Fresh WHO data shows that 9 in 10 people breathe air laced with high levels of pollutants, and a shocking 7 million people die annually because of it—the vast majority in low and middle-income countries.

BETHESDA, MD—A young girl’s question at yesterday’s NIH Fogarty International Center 50th anniversary celebration framed the symposium’s quest to advance research into global health inequities.

José Luis Castro has a vision of what Vital Strategies should not be: the Starbucks of global health. The nonprofit will not be building bricks and mortar locations across the globe—though its 407 staff members are intent on improving health in 60 countries…

The sky-high anemia rates revealed by Sierra Leone’s 2013 national survey came as little surprise, but they did reveal that tackling iron deficiency was the wrong battle, writes Andrew Green. Only around 4% of anemia cases in children were caused by iron deficiency, and…

An extraordinary breakthrough in treating beta thalassemia, published in a landmark New England Journal of Medicine paper, brings hope to the ~300,000 people afflicted with the genetic blood disorder.

A public-private partnership in Kenya is providing life-saving oxygen therapy in a part of the world where few health facilities can access it. The WHO estimates less than half of African health facilities have medical-grade oxygen on hand, write Justus Wanzala and Adri…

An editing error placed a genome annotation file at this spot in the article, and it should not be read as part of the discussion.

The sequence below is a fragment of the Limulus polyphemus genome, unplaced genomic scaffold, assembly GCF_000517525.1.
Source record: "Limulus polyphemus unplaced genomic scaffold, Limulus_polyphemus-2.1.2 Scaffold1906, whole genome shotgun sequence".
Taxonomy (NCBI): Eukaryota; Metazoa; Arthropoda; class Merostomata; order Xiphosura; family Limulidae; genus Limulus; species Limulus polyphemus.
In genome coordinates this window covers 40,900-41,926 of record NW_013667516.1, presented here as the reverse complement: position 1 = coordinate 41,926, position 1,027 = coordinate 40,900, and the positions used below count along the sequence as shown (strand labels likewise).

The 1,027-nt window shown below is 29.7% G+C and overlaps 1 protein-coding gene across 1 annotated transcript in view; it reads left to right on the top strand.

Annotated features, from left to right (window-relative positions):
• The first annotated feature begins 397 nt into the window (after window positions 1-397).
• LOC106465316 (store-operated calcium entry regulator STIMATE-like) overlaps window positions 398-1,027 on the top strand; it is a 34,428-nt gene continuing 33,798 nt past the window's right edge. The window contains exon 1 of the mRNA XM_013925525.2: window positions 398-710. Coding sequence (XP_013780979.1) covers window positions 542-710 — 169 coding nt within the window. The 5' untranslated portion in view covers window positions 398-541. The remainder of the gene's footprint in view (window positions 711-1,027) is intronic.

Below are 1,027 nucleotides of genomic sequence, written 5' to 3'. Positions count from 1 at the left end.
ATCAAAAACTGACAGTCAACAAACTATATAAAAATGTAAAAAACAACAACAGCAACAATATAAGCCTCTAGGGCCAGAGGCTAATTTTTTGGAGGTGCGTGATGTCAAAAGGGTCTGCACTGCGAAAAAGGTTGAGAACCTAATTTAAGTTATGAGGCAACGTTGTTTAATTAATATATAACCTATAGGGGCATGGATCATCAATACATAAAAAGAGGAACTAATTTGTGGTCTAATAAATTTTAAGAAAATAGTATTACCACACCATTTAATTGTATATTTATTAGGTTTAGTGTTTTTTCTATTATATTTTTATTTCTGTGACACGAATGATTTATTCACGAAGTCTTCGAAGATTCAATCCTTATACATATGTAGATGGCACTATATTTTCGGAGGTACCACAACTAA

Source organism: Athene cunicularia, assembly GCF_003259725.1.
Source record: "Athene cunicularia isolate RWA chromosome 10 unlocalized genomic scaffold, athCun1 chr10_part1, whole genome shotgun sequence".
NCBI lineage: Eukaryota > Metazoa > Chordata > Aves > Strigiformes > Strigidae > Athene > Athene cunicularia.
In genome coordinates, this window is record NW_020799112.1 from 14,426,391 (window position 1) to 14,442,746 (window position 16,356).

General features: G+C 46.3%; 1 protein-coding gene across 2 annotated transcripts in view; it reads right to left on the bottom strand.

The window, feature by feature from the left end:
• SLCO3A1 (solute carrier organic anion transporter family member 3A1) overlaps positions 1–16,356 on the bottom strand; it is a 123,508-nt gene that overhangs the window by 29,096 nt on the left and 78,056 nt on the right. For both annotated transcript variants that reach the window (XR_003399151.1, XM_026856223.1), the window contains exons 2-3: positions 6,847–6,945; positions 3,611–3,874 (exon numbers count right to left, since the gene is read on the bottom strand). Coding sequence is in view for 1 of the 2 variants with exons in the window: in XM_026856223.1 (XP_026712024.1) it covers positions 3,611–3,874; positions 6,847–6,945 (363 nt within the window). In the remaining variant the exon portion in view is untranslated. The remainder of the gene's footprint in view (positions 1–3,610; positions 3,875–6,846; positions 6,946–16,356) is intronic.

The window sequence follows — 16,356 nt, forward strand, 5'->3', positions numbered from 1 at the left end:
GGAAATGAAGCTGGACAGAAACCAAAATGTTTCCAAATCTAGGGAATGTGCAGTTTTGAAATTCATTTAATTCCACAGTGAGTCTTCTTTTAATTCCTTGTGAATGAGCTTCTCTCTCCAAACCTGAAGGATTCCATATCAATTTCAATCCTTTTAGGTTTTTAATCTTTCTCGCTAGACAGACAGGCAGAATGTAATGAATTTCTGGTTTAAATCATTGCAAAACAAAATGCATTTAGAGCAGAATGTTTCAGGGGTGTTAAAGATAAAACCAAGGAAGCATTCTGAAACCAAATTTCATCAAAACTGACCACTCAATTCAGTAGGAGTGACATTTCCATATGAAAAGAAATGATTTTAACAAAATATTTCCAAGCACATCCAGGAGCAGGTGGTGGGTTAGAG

Pairing an immunotherapy drug with chemo significantly prolonged the lives of newly diagnosed advanced lung cancer patients compared to chemo alone, found a much-anticipated new study.

Health in the US improved overall from 1990-2016, but wide disparities from state to state show a need for better preventive care, according to a new study coordinated by the University of Washington's Institute for Health Metrics and Evaluation. The probability of dying…

Daily exposure to contaminated water, poor sanitation and parasites is not keeping allergies and asthma at bay in Africa, defying the "hygiene hypothesis" that exposure breeds immune response, found researchers at Egypt’s Ain Shams University. The limited data available…

Some parents in Mauritania force feed their daughters, trying to fatten them up to appeal to Mauritanian men who find heavier girls and women more desirable. Girls around 8 years old can weigh 300 pounds after force feeding, leading them down a path toward diabetes,…